“THE MEB IS A DECISIVE PLUS POINT”
The battery is considered the heart of modern electric cars. Frank Blome heads the Battery Cell business unit at Volkswagen Group Components. In an interview, he explains how the modular electric drive matrix (MEB) works and what progress can be expected in battery technology.
In the electric age, the battery system is a key factor for the competitiveness of car manufacturers. How do you assess Volkswagen’s position?
I am convinced that with new models such as the ID.301 we will benefit greatly from our modern electrical platform, the MEB. For the first time, we have had the opportunity to develop the vehicle practically around the battery, so that there is plenty of space for the energy storage device. The result is; ranges of between 330 and 550 kilometers at affordable prices. The MEB is a decisive plus point.
Why are there different ranges for a battery system?
We give the customer the opportunity to choose between different variants and consequently also influence the price of the vehicle. This is made possible by the modular design of the MEB: With a standardized architecture, we have the option of accommodating a different number of storage modules in the underbody of the vehicle. This standardization allows us to produce battery systems very efficiently and flexibly.
You know it from smartphones – at some point the performance of the battery begins to deteriorate. What about the car?
Our batteries should, of course, last the lifetime of a car – and that is considerably longer than the service life of most phones. We guarantee a minimum battery capacity of 70 percent over eight years, or 160,000 kilometers. Similar to smartphones, customers can also influence the battery’s durability. Rule of thumb: Normal charging is gentler than quick charging. And: If one charges the battery to only 80 percent instead of 100 percent, you can also increase its service life. In most everyday situations, this is quite sufficient.
In the case of e-vehicles, the battery sometimes accounts for 40 percent of the added value. How do you organize the recycling of the materials?
Volkswagen assumes responsibility for the entire battery raw material cycle. All activities from battery cell production to recycling are bundled at Volkswagen Group Components. Batteries are not hazardous waste, but a valuable source of raw materials. The aim is to achieve the highest possible level of material recycling and the reuse of valuable E-raw-materials such as nickel, manganese, cobalt as well as copper, steel and aluminum – in an ecologically and economically sustainable manner. At the end of its life cycle, the battery is repaired as far as possible, used for a second use in new products such as flexible quick charging stations and then recycled. Volkswagen Group Components is working on a recycling concept to return raw materials to the manufacturing process chain. A pilot recycling plant is currently being built at the Salzgitter site, where recycling processes, already being researched, are being validated and scaled up. The pilot recycling plant is initially designed for up to 1,200 tons of batteries per year. This corresponds to around 3,000 battery systems per year. Larger quantities of battery returns are not expected until 2030 however.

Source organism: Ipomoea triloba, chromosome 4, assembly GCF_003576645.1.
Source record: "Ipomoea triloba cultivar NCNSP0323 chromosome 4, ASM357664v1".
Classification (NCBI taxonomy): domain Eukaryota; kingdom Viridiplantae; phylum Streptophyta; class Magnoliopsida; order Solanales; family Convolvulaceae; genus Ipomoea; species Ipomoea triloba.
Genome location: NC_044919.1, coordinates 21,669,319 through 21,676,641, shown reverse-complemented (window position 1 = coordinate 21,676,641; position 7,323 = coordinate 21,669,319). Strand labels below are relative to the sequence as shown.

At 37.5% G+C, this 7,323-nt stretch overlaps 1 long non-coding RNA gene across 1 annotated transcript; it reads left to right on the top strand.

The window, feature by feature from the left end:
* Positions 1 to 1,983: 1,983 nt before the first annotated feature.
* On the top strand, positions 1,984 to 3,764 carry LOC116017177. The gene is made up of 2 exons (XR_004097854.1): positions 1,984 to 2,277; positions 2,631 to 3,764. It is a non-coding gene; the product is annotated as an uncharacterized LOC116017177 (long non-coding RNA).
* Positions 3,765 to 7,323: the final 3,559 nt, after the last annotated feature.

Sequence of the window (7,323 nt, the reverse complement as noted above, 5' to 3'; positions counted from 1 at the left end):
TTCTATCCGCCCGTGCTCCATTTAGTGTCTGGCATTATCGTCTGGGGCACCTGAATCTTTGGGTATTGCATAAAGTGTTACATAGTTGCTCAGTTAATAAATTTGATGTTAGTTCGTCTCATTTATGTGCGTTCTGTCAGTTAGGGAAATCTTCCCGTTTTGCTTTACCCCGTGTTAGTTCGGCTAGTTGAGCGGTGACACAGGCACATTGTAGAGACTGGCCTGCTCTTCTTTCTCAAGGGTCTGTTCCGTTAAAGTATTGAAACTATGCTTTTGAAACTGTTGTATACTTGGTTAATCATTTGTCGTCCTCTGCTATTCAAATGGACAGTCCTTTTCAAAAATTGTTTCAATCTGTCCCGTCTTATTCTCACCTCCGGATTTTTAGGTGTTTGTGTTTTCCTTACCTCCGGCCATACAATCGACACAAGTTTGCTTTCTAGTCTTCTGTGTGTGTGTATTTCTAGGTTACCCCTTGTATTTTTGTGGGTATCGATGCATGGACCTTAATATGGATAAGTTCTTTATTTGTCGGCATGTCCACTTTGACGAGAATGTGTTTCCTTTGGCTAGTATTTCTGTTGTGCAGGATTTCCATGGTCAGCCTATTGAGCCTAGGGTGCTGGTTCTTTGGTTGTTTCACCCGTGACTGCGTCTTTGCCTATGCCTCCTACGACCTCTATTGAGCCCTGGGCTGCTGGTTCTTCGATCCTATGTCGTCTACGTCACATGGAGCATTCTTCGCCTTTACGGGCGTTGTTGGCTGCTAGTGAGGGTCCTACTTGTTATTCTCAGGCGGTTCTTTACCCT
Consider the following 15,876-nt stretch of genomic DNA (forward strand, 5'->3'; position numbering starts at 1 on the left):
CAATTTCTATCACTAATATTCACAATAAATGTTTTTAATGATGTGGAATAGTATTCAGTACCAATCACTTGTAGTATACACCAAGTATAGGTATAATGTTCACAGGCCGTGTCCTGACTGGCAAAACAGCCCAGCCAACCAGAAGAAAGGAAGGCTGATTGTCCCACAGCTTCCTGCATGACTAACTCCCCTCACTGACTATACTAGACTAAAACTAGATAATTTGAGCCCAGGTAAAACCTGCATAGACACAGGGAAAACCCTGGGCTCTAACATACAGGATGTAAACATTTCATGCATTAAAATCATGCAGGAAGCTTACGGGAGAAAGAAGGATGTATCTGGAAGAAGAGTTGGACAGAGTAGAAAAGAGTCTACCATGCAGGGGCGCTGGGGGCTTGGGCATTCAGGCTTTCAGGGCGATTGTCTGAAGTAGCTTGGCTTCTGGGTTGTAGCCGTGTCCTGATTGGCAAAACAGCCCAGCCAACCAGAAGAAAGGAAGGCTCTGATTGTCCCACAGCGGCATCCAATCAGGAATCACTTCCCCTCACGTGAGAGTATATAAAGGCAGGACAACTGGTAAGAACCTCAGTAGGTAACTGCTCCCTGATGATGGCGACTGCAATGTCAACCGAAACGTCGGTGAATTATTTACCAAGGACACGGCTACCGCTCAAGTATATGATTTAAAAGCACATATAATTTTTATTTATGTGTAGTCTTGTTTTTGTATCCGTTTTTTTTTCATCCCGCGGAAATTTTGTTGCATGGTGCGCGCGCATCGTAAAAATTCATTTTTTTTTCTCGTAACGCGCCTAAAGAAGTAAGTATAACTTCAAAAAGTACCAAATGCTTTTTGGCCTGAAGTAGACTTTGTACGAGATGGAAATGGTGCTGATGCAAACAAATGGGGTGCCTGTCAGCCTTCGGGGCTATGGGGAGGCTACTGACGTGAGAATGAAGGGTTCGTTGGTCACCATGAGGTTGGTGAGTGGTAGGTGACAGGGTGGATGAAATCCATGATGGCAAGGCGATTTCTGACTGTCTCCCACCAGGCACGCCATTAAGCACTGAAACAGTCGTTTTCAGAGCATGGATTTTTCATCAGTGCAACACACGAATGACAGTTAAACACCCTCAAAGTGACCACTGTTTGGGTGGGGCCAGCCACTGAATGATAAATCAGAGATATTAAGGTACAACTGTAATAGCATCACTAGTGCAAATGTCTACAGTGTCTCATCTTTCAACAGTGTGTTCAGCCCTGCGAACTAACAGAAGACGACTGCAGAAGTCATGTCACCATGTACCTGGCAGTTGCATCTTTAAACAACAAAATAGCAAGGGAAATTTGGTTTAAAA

What advances in battery technology are emerging?
We are continuously working on further improvements – especially in terms of cost, range and charging times. I expect that we will be able to significantly reduce charging times and increase energy content from around 2024 onwards by using silicon anodes. We will probably achieve the next big leap with the solid-state battery. Together with our partner QuantumScape, we are working intensively to bring them to market maturity.
Volkswagen is building up its own battery cell production in Salzgitter. What does the timeline look like?
Together with our joint venture partner Northvolt, we plan to start production at the beginning of 2024, with the battery factory having an annual capacity of 16 gigawatt hours. An option to increase to 24 gigawatt hours is being considered in the building application. Our Center of Excellence is also already operating in Salzgitter. Here, around 300 experts are developing innovative production processes, for instance for lithium-ion batteries.